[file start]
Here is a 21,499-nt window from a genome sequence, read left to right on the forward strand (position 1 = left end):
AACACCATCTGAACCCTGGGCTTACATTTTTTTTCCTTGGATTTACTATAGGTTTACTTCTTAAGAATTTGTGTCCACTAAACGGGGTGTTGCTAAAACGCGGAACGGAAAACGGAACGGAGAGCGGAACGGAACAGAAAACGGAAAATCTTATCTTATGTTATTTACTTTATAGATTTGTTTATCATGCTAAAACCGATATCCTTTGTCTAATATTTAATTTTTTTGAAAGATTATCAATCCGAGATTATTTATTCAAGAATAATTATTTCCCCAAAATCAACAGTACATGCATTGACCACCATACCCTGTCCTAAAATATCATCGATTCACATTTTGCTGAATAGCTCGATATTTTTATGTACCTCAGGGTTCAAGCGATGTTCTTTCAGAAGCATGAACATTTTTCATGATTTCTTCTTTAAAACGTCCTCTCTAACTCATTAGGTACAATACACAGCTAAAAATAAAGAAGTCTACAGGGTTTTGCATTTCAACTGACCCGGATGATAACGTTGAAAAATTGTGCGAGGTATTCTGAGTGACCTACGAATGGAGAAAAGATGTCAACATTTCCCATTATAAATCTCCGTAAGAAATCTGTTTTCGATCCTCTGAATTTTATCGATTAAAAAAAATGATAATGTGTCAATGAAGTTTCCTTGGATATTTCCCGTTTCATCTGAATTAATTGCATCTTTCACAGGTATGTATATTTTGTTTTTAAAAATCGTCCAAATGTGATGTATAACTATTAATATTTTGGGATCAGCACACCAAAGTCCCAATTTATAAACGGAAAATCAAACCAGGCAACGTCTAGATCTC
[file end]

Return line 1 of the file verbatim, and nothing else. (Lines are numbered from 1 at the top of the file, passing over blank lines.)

Here is a 21,499-nt window from a genome sequence, read left to right on the forward strand (position 1 = left end):